Every year I know I write something on Christmas, but let’s face it. I’m not going to come up with some brand new insight on Christmas no one has ever had for all these centuries of Christianity. The best I can do is tell you a bit about my life with Christianity and what it means and hope it makes you think about what it means to you.

Merry Christmas!

In Christ,
Nick Peters

Christmas Eve Thoughts

What does Christmas Eve mean? Let’s plunge into the Deeper Waters and find out.

The day before can be a day that really gets you anxious. I took an Ambien the night before my wedding and I think I still got only one hour of sleep. You can see a wedding picture of Allie drinking a five-hour energy in our wedding photos. We can also think about the day before a graduation service or even something like the day before a new movie comes out we want to see or a major sporting event or a book coming out or a game being released or anything like that.

What was it like the night before D-Day? How many soldiers went to sleep quite sure that it was the last time they would ever go to sleep? Many of them were right. The first several that came off of our vehicles were just fodder to shield the ones that came behind. How many were sure they would never see their wives and children again?

And what then was it like the day before Jesus was born? To be sure, we didn’t really know what was happening here, aside from Mary and Joseph. Still, the forces of darkness and the forces of light knew exactly what was happening. On this blog a few times, I have said my favorite account of the Christmas story is actually found in Revelation 12.

We come together and celebrate this time as a happy and joyous time, and we should, but the original wasn’t so. Mary and Joseph were away from home and giving birth in a place where animals ate. Much later, the wise men come and then Herod comes after that wanting to kill all the young boys so he can make sure he has thwarted prophecy and killed the Messiah. (Real good thinking Herod. A God who can see the future would obviously not foresee what you were doing.)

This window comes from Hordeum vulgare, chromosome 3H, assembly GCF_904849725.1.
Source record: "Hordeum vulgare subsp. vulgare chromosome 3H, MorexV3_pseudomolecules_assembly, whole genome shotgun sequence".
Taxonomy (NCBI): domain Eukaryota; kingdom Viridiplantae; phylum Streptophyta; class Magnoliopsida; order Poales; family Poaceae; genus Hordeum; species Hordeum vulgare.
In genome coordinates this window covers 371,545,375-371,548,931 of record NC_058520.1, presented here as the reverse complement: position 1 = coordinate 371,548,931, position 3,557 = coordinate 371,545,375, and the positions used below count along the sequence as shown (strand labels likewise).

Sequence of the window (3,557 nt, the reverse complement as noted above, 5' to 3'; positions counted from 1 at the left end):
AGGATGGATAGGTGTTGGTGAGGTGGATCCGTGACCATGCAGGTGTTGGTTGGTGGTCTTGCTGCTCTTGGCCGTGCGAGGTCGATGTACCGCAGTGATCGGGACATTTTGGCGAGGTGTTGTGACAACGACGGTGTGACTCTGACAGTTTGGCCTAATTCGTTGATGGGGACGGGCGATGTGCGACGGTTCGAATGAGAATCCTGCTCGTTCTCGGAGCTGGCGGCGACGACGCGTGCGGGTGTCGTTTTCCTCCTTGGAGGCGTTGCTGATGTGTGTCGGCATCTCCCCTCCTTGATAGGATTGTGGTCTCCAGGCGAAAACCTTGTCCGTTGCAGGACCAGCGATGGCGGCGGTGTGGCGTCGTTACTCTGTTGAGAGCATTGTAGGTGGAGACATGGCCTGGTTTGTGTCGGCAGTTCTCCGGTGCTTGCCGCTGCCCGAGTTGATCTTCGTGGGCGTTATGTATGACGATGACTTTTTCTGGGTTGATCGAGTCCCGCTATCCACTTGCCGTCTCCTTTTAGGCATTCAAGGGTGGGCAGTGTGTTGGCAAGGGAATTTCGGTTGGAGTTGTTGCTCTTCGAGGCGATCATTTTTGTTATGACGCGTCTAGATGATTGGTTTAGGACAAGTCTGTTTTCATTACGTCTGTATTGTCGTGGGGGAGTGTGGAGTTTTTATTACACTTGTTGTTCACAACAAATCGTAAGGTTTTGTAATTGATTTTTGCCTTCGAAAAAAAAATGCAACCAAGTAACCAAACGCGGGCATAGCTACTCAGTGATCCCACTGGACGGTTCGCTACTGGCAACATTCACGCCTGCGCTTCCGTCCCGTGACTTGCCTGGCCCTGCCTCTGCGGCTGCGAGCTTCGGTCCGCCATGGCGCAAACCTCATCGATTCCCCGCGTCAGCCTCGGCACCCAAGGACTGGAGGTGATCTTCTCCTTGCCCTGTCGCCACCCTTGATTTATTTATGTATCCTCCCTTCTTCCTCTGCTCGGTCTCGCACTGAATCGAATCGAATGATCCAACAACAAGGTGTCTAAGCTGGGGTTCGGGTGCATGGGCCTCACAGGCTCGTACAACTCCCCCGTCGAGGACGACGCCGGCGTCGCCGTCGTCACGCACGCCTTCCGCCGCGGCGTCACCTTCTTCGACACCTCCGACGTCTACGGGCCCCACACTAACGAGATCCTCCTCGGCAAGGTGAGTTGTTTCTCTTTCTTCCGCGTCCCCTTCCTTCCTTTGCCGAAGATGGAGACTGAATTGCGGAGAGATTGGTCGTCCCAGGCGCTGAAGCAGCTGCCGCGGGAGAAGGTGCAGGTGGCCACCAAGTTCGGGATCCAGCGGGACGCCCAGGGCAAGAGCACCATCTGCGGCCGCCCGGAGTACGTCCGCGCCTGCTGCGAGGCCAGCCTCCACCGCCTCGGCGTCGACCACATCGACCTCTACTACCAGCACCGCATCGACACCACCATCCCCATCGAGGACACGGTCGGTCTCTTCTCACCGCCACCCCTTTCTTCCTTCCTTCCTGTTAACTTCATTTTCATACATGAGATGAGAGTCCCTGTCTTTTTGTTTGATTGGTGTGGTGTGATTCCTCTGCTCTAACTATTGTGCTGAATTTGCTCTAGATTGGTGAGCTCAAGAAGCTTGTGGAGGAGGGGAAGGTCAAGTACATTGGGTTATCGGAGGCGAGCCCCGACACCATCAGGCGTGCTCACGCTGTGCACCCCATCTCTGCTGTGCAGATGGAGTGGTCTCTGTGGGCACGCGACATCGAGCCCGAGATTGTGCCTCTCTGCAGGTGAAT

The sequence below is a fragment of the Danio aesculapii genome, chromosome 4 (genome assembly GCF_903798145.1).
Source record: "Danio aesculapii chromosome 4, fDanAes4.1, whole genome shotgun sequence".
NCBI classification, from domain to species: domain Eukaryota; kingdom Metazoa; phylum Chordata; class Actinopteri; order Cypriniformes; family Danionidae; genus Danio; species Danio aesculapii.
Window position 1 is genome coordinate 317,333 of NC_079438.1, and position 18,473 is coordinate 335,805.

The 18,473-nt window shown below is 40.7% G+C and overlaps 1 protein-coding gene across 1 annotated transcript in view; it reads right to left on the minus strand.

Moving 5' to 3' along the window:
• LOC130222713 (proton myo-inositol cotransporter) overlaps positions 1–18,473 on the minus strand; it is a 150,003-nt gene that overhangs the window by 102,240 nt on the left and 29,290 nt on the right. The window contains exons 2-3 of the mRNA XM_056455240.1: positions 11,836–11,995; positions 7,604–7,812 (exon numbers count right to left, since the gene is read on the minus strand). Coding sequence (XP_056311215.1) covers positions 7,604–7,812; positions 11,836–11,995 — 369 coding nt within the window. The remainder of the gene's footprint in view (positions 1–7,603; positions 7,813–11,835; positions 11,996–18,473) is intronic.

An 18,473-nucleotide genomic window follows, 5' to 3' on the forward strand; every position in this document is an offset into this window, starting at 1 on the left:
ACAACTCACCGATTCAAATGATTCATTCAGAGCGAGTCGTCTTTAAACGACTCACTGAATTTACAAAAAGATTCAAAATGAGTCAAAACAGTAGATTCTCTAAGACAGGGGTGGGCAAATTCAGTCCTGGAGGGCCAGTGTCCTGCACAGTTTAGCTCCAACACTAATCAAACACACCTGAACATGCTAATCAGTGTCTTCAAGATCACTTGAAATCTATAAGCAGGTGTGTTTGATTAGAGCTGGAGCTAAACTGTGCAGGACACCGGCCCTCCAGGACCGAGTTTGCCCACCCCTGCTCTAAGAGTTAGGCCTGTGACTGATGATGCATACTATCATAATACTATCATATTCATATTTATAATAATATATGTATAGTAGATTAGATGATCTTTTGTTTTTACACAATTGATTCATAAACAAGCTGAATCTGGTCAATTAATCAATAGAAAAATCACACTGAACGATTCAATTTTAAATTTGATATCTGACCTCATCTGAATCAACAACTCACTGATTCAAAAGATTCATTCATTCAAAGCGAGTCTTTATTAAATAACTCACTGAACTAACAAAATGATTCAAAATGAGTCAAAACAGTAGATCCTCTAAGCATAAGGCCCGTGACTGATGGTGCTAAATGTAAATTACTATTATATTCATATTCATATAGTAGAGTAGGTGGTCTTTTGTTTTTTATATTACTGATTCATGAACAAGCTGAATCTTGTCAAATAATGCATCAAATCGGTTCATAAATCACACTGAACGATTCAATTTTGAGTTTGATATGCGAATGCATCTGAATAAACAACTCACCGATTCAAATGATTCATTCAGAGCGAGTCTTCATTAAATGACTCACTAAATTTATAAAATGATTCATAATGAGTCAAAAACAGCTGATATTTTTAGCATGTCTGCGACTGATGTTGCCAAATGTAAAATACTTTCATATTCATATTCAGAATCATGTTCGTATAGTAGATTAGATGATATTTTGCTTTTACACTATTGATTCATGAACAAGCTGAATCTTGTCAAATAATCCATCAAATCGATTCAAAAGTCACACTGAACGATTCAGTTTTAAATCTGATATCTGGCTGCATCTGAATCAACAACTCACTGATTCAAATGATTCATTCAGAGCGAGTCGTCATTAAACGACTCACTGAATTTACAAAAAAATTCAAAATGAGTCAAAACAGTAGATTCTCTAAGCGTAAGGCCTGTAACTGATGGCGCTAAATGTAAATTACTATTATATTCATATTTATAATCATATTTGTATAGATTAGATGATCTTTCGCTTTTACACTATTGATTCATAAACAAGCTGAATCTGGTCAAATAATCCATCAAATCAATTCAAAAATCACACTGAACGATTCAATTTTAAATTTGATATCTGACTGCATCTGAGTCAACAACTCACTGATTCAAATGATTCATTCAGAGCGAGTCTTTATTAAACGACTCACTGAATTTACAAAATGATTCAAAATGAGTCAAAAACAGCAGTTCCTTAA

Christmas was really a declaration of war and if that’s the case, then this day is battle preparation. It is getting set for the war. As Christians, we are to believe that there are dark powers out there that want to harm us. We can have different views on how active they are now, but they were certainly very active in the time of Jesus.

Today, the war has been ultimately won, but there are still skirmishes going on and still holdouts to the cause. I often compare it to the Matrix. Often, the ones we are fighting against are also the ones that we are fighting for.

We should celebrate Christmas this year, but let’s not forget everything that happened in the first Christmas. It was a battle. Let’s be prepared for ours today.

In Christ,
Nick Peters

Book Plunge: Urban Legends of the Old Testament

What do I think of Gary Yates and David Croteau’s book published by B&H Academic? Let’s plunge into the Deeper Waters and find out.

When I saw this book, I was intrigued by the idea and ordered it, and I am thankful that I did. This is a book that you can either read straight through or go through select chapters. Each chapter is short and starts off with the legend and then a response and then an application that follows.

The book is really incredibly readable. For me, many times when I near the end of the book, I really want to just finish it. With this one, I found myself enjoying each chapter as they were stand-alone in a quite entertaining way. At the same time, they’re incredibly informative.

This doesn’t mean that I agree with every assessment the authors have. For instance, I am still prone to see the Angel of the Lord as a Trinitarian precursor. Some items in particular I was very pleased to see. I was pleased to see the Harbinger and Isaiah 9:10, the Isaiah passage about how God’s word will not return void, and of course, Jeremiah 29:11.

Others I think they did a good job on but still left open to a kernel of truth. Perhaps Psalm 22 is not a prophecy of the crucifixion, but perhaps it can depict Jesus as the ultimate unjust sufferer who is handed over to His enemies as is the case in the Psalm. Perhaps Ezekiel bread really is a very healthy bread, but it might not be that just because it’s a meal described in the Bible we should eat it.

Some I think many people might be astounded by today, but the case I thought made was quite good. Could it be that Genesis 3 really doesn’t contain a prophecy of the virgin birth (Which I do affirm)? Could it be that maybe the Arabs aren’t the descendants of the Ishmaelites and that wars between Muslims and Christians today aren’t a result of that dispute thousands of years ago?

Some of these correct false teachings that need to be corrected, but at the same time provide a better teaching. What about training up a child in the way he should go? Does Proverbs 31 give a mandate for every wife to be like that woman? Is Song of Songs really best seen as describing dating?